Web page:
Sales Tax vs. Use Tax: How They Compare and Contrast

As a business owner and consumer, you’re likely familiar with sales tax. After all, the majority of states have some type of sales tax. But, you may be less familiar with use tax and how it works compared to sales tax. Want to find out the difference between sales tax vs. use tax? Keep reading.

Sales tax vs. use tax

Although sales tax and use tax have some similarities, they also have some key differences. Check out how the two types of tax compare and contrast by learning the following about each tax:

  • What it is
  • How it works
  • Who pays the tax
  • How to remit it (if applicable)

What is sales tax?

Sales tax is a type of pass-through tax. This means that the tax passes through the business and onto the customer. Forty-five states and Washington D.C. have some form of sales tax (e.g., state, local, or both). Alaska, Delaware, Montana, New Hampshire, and Oregon do not have any state sales tax laws.

Businesses collect sales tax at the point of sale when a customer is making a purchase. Customers are responsible for paying the sales tax on applicable purchases. However, the business owner is responsible for collecting and remitting the sales tax to the proper agency.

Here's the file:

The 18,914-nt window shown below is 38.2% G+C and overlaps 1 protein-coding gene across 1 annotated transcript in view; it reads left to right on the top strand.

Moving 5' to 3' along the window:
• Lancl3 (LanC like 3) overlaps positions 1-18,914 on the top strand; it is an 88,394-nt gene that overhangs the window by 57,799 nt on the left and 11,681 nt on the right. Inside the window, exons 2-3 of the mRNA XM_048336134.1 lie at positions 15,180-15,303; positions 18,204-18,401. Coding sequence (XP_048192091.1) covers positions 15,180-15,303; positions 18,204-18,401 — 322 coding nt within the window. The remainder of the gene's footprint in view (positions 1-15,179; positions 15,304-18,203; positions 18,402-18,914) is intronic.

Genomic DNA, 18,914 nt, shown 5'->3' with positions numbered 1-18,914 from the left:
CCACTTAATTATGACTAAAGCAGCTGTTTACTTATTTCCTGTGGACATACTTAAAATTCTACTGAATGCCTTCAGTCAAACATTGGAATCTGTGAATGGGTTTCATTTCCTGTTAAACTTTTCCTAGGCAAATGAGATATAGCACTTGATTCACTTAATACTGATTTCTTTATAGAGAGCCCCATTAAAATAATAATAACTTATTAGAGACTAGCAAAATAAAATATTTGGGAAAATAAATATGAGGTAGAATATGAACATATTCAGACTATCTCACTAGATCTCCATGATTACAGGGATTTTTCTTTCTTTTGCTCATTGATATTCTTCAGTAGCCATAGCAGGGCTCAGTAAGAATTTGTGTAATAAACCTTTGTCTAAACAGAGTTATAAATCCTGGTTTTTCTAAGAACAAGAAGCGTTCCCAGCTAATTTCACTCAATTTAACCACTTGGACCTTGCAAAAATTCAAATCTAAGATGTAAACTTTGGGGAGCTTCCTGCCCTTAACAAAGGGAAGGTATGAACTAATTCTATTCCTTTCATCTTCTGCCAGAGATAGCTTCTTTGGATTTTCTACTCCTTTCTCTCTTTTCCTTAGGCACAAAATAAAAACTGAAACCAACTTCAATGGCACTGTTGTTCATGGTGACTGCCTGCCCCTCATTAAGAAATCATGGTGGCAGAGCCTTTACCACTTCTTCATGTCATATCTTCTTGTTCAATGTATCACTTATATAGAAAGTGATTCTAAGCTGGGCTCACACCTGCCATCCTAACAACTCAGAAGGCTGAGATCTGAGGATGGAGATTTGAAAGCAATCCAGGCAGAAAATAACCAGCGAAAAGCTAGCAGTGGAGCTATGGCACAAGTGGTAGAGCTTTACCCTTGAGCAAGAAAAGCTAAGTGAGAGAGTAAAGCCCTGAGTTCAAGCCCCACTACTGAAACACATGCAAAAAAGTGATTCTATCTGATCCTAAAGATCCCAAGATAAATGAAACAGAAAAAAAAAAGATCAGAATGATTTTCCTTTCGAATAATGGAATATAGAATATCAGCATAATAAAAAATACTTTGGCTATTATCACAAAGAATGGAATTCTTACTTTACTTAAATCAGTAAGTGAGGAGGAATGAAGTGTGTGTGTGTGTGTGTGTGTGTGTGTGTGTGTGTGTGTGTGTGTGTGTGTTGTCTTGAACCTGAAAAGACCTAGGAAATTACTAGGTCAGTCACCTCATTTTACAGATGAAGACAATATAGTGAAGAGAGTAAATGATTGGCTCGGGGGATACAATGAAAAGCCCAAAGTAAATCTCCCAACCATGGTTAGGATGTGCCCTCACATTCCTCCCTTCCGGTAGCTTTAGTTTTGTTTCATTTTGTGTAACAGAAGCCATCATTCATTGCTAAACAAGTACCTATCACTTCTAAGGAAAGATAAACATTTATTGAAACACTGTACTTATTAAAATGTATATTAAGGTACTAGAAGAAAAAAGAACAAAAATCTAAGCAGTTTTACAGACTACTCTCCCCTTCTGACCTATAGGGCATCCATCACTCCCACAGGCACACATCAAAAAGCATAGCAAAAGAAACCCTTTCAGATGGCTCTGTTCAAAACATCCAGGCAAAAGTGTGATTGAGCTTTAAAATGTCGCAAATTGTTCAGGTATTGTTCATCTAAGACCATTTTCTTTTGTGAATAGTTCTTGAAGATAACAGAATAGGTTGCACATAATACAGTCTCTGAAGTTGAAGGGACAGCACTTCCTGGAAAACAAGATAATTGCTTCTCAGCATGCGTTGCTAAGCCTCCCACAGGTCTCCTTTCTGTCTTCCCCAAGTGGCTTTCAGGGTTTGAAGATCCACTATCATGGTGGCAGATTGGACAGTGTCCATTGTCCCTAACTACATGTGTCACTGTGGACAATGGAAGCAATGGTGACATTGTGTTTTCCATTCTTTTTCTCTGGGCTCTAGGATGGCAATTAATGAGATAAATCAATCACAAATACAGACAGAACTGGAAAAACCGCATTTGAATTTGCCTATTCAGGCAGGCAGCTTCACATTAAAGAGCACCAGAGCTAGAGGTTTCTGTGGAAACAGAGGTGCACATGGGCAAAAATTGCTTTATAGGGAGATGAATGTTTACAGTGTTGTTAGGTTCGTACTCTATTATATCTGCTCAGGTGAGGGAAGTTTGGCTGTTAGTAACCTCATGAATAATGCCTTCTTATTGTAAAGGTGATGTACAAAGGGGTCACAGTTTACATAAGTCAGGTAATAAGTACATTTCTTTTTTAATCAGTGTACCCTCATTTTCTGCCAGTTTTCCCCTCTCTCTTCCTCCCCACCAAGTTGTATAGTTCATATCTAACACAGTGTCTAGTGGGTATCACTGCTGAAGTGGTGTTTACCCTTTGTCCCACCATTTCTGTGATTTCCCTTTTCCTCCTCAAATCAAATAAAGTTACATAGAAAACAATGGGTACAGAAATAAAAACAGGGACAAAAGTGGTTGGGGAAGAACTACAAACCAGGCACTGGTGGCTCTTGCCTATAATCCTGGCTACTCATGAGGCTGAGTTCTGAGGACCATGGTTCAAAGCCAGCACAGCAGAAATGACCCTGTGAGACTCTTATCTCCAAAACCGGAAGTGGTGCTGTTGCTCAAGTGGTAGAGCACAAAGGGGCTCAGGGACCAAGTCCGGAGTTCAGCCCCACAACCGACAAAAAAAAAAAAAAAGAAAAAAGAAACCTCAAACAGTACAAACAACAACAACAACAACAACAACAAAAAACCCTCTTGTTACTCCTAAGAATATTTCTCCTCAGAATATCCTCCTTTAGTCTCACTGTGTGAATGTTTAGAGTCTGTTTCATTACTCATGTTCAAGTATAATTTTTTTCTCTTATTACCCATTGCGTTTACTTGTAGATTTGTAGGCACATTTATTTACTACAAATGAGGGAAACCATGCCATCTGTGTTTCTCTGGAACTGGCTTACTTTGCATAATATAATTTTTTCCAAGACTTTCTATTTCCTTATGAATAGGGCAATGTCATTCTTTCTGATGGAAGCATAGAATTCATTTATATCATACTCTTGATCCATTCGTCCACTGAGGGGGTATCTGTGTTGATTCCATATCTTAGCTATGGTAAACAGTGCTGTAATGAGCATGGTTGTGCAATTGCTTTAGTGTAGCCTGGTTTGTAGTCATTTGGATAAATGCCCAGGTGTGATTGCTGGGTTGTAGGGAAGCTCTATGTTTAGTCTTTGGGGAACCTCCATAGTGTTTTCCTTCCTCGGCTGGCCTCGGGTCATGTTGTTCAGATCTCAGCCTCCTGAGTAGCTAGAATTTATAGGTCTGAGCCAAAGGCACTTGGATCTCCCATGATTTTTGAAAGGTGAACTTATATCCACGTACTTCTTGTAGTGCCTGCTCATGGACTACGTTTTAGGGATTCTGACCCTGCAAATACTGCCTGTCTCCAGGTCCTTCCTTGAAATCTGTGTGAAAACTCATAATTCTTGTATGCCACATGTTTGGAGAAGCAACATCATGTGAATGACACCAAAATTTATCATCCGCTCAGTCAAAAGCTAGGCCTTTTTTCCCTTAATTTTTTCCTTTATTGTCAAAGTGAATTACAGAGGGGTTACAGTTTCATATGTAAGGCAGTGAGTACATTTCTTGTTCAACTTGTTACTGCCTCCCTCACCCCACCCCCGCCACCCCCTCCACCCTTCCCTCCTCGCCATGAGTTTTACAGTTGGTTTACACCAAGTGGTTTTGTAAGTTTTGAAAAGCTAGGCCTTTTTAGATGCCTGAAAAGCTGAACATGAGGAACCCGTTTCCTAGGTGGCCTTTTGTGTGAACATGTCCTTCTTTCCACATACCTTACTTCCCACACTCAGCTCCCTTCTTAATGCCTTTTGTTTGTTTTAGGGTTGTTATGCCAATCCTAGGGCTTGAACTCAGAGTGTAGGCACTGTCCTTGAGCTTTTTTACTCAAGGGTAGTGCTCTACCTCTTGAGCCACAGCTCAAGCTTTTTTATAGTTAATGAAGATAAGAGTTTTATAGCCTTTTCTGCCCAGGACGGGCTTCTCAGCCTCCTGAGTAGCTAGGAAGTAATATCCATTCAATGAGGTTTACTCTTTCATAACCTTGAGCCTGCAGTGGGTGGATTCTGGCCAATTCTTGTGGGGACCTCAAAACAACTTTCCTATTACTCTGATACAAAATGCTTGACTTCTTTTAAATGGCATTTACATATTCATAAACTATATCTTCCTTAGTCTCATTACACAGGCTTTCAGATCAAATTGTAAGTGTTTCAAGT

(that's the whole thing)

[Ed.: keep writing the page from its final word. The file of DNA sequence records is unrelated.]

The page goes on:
In some cases, customers may be exempt from paying sales tax on certain products (e.g., food or groceries). And, some states even have sales tax holidays that exempt certain items, like clothing and shoes, from sales tax for a day (or days), week, or weekend. However, sales tax rules and holidays vary by state and locality.

The amount of sales tax you collect depends on what state, county, or city your business has physical presence in, otherwise known as sales tax nexus. Sales tax nexus determines if your business has enough presence in a location to collect sales tax. For example, states look at factors like office location, employees, and amount of sales to determine if you have nexus.

Businesses located in a state with sales tax and that have sales tax nexus must collect the tax from customers on taxable purchases. Generally, sales tax is a percentage of the customer’s total bill (e.g., 6%). Again, the seller is responsible for collecting and remitting the sales tax.